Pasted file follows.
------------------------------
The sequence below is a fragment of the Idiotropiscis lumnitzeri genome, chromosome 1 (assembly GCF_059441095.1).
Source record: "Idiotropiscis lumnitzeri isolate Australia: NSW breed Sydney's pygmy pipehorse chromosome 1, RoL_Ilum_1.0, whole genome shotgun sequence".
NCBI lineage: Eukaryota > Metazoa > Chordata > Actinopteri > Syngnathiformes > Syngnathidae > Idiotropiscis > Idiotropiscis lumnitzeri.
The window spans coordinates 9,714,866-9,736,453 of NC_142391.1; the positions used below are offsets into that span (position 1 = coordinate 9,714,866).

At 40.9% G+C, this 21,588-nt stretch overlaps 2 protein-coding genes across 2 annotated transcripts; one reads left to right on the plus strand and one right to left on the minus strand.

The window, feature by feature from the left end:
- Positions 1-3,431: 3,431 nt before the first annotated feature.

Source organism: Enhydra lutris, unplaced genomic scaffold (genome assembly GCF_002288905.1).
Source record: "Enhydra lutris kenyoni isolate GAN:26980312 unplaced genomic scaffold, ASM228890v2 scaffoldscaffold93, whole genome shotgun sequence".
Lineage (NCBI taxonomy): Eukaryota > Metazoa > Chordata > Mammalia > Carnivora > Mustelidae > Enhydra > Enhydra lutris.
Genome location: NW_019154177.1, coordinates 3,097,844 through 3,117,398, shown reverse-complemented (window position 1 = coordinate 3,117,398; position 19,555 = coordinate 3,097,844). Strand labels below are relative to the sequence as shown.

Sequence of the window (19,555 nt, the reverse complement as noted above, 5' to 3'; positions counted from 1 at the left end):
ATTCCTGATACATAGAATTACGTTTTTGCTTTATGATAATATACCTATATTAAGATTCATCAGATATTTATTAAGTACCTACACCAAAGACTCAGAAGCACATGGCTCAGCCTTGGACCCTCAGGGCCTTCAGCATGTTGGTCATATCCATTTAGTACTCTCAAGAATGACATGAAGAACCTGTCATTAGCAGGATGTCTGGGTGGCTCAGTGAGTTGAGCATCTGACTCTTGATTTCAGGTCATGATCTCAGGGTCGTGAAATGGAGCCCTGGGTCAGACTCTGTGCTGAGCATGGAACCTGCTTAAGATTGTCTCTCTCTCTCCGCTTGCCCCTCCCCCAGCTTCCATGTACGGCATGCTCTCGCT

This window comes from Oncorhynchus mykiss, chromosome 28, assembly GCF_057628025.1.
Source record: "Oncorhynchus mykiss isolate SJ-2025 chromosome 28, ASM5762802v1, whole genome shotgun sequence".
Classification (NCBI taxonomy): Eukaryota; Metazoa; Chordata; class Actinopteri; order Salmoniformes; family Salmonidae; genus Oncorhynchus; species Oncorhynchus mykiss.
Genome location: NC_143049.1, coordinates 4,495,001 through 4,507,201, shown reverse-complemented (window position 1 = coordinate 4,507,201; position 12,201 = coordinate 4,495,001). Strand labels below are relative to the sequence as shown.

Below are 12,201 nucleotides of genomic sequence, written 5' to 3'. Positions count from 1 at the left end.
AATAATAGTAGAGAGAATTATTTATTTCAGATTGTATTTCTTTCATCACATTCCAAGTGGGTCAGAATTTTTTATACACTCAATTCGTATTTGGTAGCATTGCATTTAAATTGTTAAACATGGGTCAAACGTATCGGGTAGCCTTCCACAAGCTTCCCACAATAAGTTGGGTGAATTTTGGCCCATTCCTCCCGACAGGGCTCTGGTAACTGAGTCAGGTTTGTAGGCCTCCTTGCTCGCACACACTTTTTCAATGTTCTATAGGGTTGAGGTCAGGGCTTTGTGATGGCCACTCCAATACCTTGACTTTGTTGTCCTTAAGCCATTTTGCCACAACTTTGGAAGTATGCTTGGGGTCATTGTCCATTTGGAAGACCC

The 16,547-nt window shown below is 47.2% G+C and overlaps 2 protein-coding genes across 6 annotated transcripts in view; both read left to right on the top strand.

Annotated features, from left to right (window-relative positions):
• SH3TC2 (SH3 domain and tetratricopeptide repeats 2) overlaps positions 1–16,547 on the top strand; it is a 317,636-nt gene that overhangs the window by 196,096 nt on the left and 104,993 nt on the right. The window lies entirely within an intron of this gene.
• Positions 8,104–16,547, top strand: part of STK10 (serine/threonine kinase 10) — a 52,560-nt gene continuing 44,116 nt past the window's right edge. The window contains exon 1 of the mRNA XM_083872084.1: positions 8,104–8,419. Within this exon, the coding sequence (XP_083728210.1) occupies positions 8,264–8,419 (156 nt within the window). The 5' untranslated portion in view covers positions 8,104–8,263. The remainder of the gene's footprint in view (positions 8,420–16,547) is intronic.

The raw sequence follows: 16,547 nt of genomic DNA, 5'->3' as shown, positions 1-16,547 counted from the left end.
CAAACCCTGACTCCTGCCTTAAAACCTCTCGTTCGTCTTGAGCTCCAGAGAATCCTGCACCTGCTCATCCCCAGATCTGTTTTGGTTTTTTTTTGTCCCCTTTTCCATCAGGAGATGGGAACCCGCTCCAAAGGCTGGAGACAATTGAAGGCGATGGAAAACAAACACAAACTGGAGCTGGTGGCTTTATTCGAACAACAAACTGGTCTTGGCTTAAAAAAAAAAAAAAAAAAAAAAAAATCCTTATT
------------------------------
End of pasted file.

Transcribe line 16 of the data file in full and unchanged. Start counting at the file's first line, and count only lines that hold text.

Classification (NCBI taxonomy): Eukaryota; Metazoa; Chordata; class Actinopteri; order Salmoniformes; family Salmonidae; genus Oncorhynchus; species Oncorhynchus mykiss.